Stimulation of Human Eosinophilopoiesis by Hydrocortisone in vitro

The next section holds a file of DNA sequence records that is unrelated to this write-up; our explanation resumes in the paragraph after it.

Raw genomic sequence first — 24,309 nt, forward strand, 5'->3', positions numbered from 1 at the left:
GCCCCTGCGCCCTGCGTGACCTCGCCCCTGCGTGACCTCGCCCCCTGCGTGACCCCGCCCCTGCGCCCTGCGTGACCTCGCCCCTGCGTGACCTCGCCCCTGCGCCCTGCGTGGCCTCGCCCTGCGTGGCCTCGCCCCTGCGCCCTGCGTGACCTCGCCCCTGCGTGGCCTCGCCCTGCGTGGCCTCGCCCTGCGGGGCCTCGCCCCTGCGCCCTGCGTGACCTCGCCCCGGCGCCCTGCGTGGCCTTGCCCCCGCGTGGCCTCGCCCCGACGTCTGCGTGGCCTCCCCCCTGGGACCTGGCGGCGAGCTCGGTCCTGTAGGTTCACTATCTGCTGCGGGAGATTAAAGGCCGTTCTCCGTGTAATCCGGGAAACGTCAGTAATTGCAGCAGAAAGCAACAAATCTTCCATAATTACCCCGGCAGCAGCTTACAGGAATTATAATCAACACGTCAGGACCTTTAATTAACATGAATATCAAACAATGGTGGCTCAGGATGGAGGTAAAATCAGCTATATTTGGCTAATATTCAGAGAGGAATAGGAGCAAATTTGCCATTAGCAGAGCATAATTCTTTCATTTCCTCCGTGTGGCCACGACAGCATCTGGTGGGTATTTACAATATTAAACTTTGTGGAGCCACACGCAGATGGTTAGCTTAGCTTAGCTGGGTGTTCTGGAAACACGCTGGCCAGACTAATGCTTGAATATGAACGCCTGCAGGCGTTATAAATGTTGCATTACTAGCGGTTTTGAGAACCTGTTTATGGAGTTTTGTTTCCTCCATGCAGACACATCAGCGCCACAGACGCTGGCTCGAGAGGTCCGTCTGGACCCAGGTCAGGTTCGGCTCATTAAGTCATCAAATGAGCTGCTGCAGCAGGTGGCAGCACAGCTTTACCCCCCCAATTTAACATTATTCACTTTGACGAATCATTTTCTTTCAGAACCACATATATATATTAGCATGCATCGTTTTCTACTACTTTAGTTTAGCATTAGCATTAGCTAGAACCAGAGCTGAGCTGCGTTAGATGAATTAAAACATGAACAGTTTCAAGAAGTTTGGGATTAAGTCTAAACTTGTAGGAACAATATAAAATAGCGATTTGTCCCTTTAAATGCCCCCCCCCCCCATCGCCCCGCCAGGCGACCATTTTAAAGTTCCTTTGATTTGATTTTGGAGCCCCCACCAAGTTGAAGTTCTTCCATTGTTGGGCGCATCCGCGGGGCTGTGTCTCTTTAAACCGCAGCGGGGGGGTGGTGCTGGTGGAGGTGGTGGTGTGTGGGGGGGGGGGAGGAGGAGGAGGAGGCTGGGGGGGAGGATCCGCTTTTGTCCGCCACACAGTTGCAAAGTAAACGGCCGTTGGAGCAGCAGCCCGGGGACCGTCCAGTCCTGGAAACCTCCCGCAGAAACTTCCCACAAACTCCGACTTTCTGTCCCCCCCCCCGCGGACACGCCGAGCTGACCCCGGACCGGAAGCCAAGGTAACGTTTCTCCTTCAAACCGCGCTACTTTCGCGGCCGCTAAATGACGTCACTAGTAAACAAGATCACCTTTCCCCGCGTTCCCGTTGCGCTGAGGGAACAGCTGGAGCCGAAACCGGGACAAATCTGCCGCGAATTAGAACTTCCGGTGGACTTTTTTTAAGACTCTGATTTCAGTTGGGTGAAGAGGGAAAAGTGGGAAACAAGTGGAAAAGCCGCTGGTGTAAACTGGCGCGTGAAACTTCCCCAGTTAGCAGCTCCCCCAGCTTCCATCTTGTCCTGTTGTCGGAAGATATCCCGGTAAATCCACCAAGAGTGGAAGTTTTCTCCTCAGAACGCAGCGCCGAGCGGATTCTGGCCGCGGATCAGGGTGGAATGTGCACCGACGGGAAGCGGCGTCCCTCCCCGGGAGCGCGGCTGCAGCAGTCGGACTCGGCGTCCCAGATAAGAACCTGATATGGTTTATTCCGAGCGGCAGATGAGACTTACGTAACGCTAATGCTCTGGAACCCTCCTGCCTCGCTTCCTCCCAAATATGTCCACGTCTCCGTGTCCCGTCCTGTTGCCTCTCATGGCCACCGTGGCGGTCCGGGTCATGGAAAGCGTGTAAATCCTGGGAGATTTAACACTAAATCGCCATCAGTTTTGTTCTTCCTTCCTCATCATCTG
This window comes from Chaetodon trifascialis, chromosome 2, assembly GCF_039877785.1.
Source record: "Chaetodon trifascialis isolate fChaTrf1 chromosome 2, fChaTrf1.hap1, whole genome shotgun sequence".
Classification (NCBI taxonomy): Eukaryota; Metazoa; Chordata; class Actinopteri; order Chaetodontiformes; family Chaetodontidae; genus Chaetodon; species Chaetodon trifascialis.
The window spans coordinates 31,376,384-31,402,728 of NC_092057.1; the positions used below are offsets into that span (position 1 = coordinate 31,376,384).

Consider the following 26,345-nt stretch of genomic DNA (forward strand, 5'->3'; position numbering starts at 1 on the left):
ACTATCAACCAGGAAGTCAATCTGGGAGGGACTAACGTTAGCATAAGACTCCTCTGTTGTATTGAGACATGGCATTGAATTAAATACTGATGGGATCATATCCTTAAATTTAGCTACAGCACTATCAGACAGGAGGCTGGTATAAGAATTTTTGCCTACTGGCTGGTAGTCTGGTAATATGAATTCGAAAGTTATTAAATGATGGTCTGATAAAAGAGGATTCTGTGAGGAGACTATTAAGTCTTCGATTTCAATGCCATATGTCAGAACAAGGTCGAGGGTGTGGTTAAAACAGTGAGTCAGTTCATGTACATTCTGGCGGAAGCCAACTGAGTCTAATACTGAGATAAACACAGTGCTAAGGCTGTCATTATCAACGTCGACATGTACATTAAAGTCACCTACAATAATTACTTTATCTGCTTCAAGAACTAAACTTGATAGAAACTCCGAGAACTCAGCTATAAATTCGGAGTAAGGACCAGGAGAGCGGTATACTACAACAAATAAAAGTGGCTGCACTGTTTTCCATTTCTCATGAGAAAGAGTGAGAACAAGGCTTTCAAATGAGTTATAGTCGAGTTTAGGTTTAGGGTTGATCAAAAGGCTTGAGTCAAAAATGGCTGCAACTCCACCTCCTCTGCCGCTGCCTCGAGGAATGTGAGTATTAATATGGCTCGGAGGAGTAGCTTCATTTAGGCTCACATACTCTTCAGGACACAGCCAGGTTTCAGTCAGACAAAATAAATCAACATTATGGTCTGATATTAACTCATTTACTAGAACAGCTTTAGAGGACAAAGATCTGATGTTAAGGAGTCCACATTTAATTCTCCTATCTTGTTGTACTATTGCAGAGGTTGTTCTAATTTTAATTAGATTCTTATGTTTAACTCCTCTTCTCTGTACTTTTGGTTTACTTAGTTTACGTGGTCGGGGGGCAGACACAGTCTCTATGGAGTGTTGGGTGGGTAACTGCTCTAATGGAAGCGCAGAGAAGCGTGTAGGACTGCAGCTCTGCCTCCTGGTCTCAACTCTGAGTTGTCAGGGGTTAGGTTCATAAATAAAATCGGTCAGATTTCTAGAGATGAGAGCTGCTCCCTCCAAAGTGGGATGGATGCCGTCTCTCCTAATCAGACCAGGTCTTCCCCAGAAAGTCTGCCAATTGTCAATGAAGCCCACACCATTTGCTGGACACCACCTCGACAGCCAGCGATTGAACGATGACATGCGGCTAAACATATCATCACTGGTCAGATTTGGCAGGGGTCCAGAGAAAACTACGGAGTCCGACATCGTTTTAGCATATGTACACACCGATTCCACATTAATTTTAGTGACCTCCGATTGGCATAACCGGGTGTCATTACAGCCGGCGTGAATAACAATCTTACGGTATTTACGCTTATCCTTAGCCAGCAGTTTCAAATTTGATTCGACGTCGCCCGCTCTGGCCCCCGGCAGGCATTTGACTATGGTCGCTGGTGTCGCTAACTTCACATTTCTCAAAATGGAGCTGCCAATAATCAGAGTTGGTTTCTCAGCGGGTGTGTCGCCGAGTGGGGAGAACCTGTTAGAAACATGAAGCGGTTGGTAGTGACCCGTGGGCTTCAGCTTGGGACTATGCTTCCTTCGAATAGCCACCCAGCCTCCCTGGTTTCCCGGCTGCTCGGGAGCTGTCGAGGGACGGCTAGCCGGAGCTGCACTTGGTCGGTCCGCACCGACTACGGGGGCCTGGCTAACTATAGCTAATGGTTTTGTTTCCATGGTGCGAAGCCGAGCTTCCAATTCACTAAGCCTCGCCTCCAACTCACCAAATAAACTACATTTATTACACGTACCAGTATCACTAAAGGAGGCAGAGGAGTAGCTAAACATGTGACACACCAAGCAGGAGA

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Excess hydrocortisone (HC) evokes neutrophilia and eosinopenia in man. In addition, the hormone enhances human granulopoiesis in vitro at physiological as well as pharmacological concentrations. This study addressed the prospect that HC exerts opposite effects on the precursors of neutrophils and eosinophils, stimulating the former and inhibiting the latter. Experiments conducted on unseparated bone marrow (BM) cells demonstrated an increase in eosinophil clonogenesis in vitro with the addition of HC to the culture system. Secondary cultures, established from such primary harvests, revealed that HC had a direct impact on the clonogenic cells. Furthermore, administration of HC to normal subjects, at a dose which resulted in consistent eosinopenia, prompted an increase in the generation of eosinophil clones from peripheral blood cells ex vivo. Thus the hormone stimulates production of both neutrophils and eosinophils. Previous reports of opposite effects appear to have resulted from deficiencies of growth factors in the cell cultures. The contrasting effects of HC on neutrophil and eosinophil concentrations in the peripheral blood are more likely due to opposite effects on the distribution of these terminally differentiated cells in the circulation and extravascular tissues.
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